Fuel taxes in the United States

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State and Federal gas taxes in the United States.png
Federal and State Diesel fuel tax.png

The United States federal excise tax on gasoline is 18.4 cents per gallon and 24.4 cents per gallon for diesel fuel.[1][2] On average, as of July 2016, state and local taxes and fees add 29.78 cents to gasoline and 29.81 cents to diesel, for a total US average fuel tax of 48.18 cents per gallon for gas and 54.21 cents per gallon for diesel.[3]

State taxes[edit]

Gas tax by state, with border differences highlighted.

The first US state tax on fuel was introduced in February 1919 in Oregon.[4] It was a 1¢/gal tax.[5] In the following decade, all of the U.S. states (48 at the time), along with the District of Columbia, introduced a gasoline tax. By 1939, an average tax of 3.8¢/gal (1¢/L) of fuel was levied by the individual states.

In the years since being created, state fuel taxes have undergone many revisions[6] While most fuel taxes were initially levied as a fixed number of cents per gallon, as of 2016 nineteen states and District of Columbia have fuel taxes with rates that vary alongside changes in the price of fuel, the inflation rate, vehicle fuel-economy, or other factors [7]

The table below includes state and local taxes and fees. The American Petroleum Institute uses a weighted average of local taxes by population of each municipality to come up with an average tax for the entire state. Similarly, the national average is weighted by volume of fuel sold in each state. Because many of the states with the highest taxes also have higher populations, more states have below average taxes than above average taxes.

Taxes on gasoline and diesel for transportation by U.S. state in U.S. cents per gallon as of January 2017[8]
State Gasoline tax
(excludes federal tax of 18.4¢/gal)
Diesel tax
(excludes federal tax of 24.4¢/gal)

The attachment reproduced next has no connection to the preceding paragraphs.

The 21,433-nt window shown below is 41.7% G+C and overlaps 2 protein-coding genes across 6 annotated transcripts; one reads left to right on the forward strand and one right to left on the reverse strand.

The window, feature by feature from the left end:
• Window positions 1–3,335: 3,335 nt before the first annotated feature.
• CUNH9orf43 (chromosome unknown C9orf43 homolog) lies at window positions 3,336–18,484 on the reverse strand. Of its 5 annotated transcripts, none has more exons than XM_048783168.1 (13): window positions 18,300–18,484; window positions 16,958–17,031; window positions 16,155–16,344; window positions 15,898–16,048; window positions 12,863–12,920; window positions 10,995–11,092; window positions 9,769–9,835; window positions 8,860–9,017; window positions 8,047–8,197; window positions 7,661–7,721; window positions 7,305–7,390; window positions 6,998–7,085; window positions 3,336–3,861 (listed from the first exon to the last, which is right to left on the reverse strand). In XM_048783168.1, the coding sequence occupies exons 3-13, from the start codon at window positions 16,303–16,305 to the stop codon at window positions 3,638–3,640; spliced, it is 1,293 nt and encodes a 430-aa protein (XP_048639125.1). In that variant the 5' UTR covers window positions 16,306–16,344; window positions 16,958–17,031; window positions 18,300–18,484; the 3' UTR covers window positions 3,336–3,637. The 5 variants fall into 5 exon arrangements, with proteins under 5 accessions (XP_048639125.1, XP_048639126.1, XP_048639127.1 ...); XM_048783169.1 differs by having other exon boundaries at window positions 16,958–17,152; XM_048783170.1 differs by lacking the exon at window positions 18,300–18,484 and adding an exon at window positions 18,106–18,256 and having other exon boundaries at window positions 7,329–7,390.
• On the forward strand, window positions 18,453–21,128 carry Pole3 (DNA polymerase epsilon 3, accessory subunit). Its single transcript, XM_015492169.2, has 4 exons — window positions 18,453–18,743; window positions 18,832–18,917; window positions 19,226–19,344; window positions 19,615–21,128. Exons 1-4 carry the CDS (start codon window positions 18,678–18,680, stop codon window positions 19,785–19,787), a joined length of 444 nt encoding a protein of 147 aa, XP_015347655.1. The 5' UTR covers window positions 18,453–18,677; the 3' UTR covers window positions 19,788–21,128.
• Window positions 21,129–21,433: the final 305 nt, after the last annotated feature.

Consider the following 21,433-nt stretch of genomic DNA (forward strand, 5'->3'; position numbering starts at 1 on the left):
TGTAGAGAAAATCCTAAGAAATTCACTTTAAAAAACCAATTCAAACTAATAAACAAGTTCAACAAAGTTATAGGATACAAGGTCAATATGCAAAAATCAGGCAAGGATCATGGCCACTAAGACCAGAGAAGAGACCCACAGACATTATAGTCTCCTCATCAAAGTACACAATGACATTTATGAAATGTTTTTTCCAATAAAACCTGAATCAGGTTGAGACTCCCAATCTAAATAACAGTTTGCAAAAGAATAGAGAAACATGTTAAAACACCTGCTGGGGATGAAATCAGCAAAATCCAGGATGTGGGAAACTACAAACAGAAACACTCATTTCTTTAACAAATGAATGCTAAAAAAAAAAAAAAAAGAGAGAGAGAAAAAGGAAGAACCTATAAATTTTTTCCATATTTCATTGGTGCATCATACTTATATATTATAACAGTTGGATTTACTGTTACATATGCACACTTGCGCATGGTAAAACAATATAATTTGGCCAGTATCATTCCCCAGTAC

US (Volume-Weighted) Average 31.04 31.01
Alabama 22.91 21.89
Alaska 12.25 12.75
Arizona 19.00 27.00
Arkansas 21.80 22.80
California 38.13 40.01
Colorado 22.00 20.50
Connecticut 39.85 41.70
Delaware 23.00 22.00
District of Columbia 23.50 23.50
Florida 36.80 33.77
Georgia 31.09 34.19
Hawaii 44.39 41.83
Idaho 33.00 33.00
Illinois 34.01 35.32
Indiana 33.59 41.25
Iowa 30.70 32.50
Kansas 24.03 26.03
Kentucky 26.00 23.00
Louisiana 20.01 20.01
Maine 30.01 31.21
Maryland 33.50 34.25
Massachusetts 26.54 26.54
Michigan 40.44 41.08
Minnesota 28.60 28.60
Mississippi 18.79 18.40
Missouri 17.30 17.30
Montana 27.75 28.50
Nebraska 28.20 27.60
Nevada 33.52 28.56
New Hampshire 23.83 23.83
New Jersey 37.10 33.40
New Mexico 18.88 22.88
New York 43.88 42.68
North Carolina 34.55 34.55
North Dakota 23.00 23.00
Ohio 28.01 28.01
Oklahoma 17.00 14.00
Oregon 31.12 30.36
Pennsylvania 58.20 74.70
Rhode Island 34.00 34.00
South Carolina 16.75 16.75
South Dakota 30.00 30.00
Tennessee 21.40 18.40
Texas 20.00 20.00
Utah 29.41 29.41
Vermont 30.46 32.00
Virginia 22.39 26.08
Washington 49.40 49.40
West Virginia 32.20 32.20
Wisconsin 30.90 30.90
Wyoming 24.00 24.00

Federal taxes[edit]

The first federal gasoline tax in the United States was created on June 6, 1932 with the enactment of the Revenue Act of 1932 with a tax of 1¢/gal (0.3¢/L). Since 1993, the U.S. federal gasoline tax has been 18.4¢/gal (4.86¢/L). Unlike most other goods in the US, the price displayed includes all taxes, as opposed to inclusion at the point of purchase.

Then-Secretary of Transportation Mary Peters stated on August 15, 2007 that about 60% of federal gas taxes are used for highway and bridge construction. The remaining 40% goes to earmarked programs.[9] However, revenues from other taxes are also used in federal transportation programs.

Federal tax revenues[edit]

Federal fuel taxes raised $35.2 billion in Fiscal Year 2014, with $25.0 billion raised from gasoline taxes and $10.2 billion raised from taxes on diesel and special motor fuels.[10] The tax was last raised in 1993 and is not indexed to inflation. Total inflation from 1993 until 2015 was 64.6 percent.[11]